Connected to a second transformer T2 providing a 24 volt supply across rails power rail B1 and B2 is a condenser contactor coil CC in series with normally open dehumidification relay contacts DR2. Thus only if dehumidification is occurring will the air conditioning system compressor 24 be activated. The contactor coil CC controls contacts (not shown) that turn on the compressor 24 (shown in FIG. 1).

Also connected across power rail B1 and B2 is a fan relay coil FR connected in series with normally open dehumidification contacts DR3. The fan relay coil controls relay contact (not shown) controlling blower 12 (FIG. 1) which will be activated during the dehumidification cycle. The blower 12 will also be activated during heating or cooling by the thermostat 70 or by an optional fan relay coil OFR to be described.

The thermostat TS (70) is also connected across power rail B1 and B2. The thermostat having three terminals designated per the industry G, R and W1. As is understood in the art, the thermostat TS provides electrical connection between the G and R terminals if cooling is required and between the W1 and R terminals if heating is required. The R terminal is connected to power rail B2. The G terminal connects on one side to the lockout relay coil LOR which has the other side connected to power rail B 1. Lockout relay coil LOR controls the contacts LOR1 described above.

The W terminal is connected to the heat relay coil HR (controlling contacts HR1, HR2, and HR3 described above) which has its other side connected to the power rail B1. Thus when cooling is required, the current passes through the lockout relay coil LOR and when heating is required, the current passes through the heat relay coil HR.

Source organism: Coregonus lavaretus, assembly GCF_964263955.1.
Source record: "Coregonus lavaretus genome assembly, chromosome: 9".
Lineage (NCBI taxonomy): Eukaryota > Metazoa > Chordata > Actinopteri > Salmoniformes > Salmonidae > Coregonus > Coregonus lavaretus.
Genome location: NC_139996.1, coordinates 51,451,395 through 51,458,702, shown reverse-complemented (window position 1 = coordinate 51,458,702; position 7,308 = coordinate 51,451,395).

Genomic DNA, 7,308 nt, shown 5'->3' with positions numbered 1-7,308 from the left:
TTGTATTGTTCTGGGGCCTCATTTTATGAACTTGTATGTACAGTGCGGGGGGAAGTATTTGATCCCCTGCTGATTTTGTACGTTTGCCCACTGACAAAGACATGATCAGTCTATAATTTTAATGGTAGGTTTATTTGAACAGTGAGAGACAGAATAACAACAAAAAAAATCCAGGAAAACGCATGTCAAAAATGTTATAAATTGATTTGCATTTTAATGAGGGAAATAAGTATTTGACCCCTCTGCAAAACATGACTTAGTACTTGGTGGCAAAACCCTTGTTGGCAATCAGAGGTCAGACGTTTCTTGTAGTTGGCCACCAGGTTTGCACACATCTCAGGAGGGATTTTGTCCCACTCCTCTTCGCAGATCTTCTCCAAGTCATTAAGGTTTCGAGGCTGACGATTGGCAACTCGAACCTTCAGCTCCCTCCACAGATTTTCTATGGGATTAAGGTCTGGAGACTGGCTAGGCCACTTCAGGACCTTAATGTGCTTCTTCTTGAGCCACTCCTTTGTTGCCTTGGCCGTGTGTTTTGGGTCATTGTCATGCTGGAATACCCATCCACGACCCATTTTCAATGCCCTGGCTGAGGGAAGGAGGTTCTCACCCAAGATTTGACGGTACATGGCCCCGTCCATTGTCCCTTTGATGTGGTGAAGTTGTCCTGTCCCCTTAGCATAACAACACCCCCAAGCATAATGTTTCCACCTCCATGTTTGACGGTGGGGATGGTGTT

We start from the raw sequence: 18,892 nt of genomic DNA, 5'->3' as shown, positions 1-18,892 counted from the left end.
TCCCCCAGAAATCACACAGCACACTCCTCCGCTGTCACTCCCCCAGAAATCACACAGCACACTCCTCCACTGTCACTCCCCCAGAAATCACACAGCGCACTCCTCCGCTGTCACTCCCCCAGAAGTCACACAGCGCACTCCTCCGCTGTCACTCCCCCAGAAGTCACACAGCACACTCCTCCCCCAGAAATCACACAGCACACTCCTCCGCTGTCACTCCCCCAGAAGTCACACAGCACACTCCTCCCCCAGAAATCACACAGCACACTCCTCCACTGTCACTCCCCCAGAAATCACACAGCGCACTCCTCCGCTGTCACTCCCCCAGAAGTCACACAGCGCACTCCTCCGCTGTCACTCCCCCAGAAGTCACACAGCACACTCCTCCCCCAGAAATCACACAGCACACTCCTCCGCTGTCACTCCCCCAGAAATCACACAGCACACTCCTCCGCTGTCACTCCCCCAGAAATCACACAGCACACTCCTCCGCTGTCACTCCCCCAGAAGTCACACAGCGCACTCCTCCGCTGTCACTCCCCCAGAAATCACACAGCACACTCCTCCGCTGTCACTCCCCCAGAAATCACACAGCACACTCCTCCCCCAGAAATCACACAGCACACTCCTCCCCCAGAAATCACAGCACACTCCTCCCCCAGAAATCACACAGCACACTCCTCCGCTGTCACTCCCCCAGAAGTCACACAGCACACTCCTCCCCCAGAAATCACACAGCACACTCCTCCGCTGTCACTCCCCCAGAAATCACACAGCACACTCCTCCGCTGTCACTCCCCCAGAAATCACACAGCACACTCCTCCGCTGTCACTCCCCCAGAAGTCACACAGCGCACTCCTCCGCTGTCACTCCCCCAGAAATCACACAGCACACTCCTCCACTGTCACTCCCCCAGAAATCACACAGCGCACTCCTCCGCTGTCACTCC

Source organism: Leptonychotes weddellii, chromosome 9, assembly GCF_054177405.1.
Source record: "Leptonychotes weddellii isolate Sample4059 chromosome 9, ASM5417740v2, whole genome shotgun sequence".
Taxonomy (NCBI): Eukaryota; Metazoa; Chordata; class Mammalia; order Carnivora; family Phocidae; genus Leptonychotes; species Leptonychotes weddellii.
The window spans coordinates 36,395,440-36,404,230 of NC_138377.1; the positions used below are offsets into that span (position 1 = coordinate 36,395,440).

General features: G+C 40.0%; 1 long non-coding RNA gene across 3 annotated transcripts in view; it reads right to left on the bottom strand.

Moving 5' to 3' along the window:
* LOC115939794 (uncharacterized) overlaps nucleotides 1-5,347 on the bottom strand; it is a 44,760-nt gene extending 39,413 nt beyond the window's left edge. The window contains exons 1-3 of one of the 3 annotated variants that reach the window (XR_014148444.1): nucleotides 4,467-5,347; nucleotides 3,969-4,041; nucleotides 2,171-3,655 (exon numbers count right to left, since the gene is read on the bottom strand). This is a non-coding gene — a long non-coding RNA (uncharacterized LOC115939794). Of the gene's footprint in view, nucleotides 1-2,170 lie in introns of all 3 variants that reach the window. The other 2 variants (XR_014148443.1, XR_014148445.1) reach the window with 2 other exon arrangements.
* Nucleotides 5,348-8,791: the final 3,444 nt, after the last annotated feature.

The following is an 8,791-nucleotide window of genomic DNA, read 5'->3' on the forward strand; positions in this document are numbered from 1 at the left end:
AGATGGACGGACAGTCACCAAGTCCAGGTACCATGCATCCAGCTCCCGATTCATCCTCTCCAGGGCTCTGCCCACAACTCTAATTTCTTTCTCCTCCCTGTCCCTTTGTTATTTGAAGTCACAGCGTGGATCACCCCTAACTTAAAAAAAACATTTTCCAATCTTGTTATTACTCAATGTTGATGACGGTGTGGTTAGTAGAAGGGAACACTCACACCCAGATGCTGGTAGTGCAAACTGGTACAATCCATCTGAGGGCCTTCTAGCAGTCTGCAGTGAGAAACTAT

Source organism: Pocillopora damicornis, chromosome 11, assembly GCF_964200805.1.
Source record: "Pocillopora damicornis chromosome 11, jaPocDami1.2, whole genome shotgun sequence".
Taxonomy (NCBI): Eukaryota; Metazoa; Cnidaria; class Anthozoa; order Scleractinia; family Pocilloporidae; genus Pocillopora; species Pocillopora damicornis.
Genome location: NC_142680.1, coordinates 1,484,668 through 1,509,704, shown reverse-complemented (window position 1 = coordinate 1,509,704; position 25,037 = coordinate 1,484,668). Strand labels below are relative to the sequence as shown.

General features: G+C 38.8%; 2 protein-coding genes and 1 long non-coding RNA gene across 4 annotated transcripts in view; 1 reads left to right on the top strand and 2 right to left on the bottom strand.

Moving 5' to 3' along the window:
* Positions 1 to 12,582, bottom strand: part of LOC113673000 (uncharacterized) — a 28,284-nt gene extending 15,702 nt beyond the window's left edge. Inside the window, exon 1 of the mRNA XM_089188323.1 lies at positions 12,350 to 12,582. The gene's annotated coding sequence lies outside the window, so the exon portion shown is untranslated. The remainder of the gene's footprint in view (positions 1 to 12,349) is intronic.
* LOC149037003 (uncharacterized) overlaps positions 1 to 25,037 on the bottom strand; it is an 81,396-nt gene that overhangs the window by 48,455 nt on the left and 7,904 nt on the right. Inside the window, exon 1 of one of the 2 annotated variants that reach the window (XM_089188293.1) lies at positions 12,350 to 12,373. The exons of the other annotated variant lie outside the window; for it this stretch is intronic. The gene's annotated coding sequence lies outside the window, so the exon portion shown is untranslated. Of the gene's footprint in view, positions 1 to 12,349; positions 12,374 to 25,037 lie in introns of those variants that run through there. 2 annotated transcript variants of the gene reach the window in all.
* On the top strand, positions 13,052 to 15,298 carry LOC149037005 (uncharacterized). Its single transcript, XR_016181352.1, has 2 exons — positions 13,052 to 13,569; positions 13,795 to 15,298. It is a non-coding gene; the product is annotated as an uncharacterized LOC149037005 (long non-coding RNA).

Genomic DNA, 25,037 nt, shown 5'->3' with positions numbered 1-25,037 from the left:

If the thermostat TS is of a type that does not automatically energize the blower 12 when heat is required, an additional fan relay coil OFR is connected between terminals W1 and B1 and additional contacts OFR1 driven by the coil OFR are placed between terminals G and R of the thermostat TS and other contacts (not shown) turn on the blower 13.

Referring now also to FIGS. 1 and 3, the operation of the control circuitry 50 may be described. At decision block 80, a determination is made by the control circuitry 50 (FIG. 1) whether the temperature set point Ts is lower than the ambient temperature Ta as determined from the signal from the thermostat 70. If so, the control circuitry 50 turns on the air conditioning system compressor 24 and the blower 12 to circulate cooled air as indicated by process block 82. The process as depicted then loops back to process block 80 and continues to loop through process block 80 for as long as the ambient temperature is higher than the temperature set point. As will be understood, process block 80 only turns on the compressor and blower if they were not already on. This is a standard cooling cycle.